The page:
So far no hiccups and I haven't had to recover anything but I am happy knowing that I have at least two copies for everything.

    So far no off site backup but touch wood my house doesn't burn down!

    For you're requirement I would recommend a RAID1 2TB drive in the same enclosure. I.e. 2 x 2TB drives but the computer only sees 2TB as the drive is automatically covering the data across to the other and monitoring the condition.

    It's slightly more pricey than buying two independant drives but if you are using it with a desktop you might enjoy the piece of mind knowing there is not that much faffing to do.

    Hope some of that might help!
     
  5. macrumors 65816

    Joined:
    Jun 18, 2010
    #5
    I use a PC for my desktop work but the flow is the same. I am running my Lightroom off of an external USB 3.0 drive. It took a lot of digging as it seems that many of the portable drives are using 5400 RPM drives. I found a 7200 RPM USB 3.0 drive and I don't have any complaints with LR accessing 36MP files.

    I did have one issue with Photoshop but I believe it was a Windows problem. When I saved a 4GB image file the machine crawled to a stop after the save was done. When I finally managed to get the task manager open I saw that the memory was pegged at 100% usage and the CPU cores were near idle. I've since upgraded to 32GB RAM and have yet to hit that wall again.

    So the short answer is that a good USB 3.0 or Thunderbolt drive should work well. I also recommend going with as much memory as you can put in the machine.
     
  6. macrumors 603

    VirtualRain

    Joined:
    Aug 1, 2008
    Location:
    Vancouver, BC
    #6
    I would look at a Promise J4... You can equip it with either more SSD storage, spinning 2.5" disks, or some combo and configure it in Disk Utility to suit your needs. It's compact, fast, flexible, quiet, and reasonably priced for TB.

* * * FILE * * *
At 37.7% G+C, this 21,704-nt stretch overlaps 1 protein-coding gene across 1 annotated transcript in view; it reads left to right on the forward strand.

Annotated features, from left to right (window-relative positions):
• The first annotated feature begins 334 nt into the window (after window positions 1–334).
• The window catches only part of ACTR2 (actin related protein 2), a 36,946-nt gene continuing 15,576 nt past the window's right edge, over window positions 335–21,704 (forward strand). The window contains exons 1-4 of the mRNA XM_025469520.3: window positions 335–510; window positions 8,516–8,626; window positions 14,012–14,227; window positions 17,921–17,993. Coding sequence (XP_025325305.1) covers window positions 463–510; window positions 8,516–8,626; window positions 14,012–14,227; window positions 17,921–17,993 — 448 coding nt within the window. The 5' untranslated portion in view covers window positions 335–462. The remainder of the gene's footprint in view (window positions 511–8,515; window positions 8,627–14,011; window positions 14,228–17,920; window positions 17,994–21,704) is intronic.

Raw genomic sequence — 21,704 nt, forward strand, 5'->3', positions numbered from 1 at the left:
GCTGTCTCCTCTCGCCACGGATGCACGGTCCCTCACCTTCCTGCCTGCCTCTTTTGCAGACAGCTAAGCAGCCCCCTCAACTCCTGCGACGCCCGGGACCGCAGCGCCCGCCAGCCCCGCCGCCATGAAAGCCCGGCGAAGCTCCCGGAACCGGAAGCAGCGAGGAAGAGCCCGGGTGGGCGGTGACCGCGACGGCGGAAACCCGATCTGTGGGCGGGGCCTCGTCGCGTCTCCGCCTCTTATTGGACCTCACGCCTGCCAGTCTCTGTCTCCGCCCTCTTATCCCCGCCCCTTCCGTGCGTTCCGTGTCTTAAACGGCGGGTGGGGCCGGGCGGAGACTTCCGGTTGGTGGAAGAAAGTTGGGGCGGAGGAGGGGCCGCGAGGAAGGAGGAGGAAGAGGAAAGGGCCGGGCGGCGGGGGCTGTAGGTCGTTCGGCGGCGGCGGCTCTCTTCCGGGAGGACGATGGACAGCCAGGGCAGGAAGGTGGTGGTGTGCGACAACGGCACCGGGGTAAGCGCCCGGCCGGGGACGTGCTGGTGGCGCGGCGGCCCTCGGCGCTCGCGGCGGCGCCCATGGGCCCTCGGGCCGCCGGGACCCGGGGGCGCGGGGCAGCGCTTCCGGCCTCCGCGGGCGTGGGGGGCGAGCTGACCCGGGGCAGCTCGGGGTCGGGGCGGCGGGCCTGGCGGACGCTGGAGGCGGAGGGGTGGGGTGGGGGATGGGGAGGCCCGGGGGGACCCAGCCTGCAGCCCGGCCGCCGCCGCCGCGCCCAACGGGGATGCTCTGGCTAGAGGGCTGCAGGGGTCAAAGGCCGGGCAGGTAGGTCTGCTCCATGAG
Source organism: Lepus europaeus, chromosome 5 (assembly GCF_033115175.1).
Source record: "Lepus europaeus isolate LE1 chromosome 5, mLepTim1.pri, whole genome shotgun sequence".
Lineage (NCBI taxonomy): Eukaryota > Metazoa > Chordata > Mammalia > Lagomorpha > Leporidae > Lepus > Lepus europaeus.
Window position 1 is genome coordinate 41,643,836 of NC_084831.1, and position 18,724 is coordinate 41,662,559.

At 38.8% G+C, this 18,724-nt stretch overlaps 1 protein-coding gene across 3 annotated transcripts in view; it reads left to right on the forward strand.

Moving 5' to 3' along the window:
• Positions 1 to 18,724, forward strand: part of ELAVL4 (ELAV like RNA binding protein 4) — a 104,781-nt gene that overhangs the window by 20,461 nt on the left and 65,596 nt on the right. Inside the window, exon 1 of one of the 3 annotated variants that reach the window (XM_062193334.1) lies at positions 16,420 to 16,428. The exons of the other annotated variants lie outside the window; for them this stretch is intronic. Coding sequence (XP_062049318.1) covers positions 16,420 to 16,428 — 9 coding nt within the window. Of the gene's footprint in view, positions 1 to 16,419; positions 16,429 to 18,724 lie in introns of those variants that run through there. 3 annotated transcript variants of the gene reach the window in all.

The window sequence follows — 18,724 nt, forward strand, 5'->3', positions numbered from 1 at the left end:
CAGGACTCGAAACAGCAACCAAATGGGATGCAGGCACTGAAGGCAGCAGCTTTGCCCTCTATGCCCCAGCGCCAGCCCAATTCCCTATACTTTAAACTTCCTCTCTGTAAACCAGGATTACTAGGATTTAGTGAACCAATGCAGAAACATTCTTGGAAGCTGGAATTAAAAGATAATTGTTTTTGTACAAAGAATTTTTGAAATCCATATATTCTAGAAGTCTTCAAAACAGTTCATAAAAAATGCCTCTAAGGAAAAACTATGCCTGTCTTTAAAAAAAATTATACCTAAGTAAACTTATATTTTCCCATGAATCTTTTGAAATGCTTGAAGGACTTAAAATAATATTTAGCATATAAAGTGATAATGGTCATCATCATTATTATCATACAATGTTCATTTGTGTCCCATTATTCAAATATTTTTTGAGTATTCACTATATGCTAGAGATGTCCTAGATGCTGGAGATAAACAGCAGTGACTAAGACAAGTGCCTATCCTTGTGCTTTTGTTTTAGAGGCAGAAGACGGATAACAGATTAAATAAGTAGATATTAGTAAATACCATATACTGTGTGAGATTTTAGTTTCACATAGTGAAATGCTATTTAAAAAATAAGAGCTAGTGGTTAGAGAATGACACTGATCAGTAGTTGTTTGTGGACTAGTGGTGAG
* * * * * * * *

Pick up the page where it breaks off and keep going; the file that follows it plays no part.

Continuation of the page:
7. macrumors 65816

    ijohn.8.80

    Joined:
    Jul 7, 2012
    Location:
    Adelaide, Oztwaylya.
    #7
    If you are on a budget, you could look at SATA hard-drive docking stations like pictured below, that are normally around $40 to buy. You then just pick up SATA drives and store them in a dust free box, away from strong electromagnetic fields. I bought another 3TB drive yesterday for a smidge under $100 including postage, so I don't have to share a drive with video and photo's.

    The one pictured here takes both 3.5 and 2.5 inch drives.

    [​IMG]
     
  8. macrumors 68040

    Designer Dale

    Joined:
    Mar 25, 2009
    Location:
    Folding space
    #8
    ^^^ that's my backup system but from a different manufacturer and running off an eSATA interface on an 08 MacBook pro. The full size drive has partitions for my system drive (ssd) and home folder (hdd). The smaller drive is my Aperture and pictures folder backup.

    The older MBP computers had Express34 slots that took cards that provided direct interfaces to the sata bus in the computer allowing expansion like this. The newer ones don't have this slot and it's a shame they did away with it, but then again Thunderbolt is better at this. I need two cards, one can run two drives but isn't bootable and the other is bootable but only runs one drive. When I need to boot from my backup I need to change cards and eject the Aperture disk before restarting.

    Dale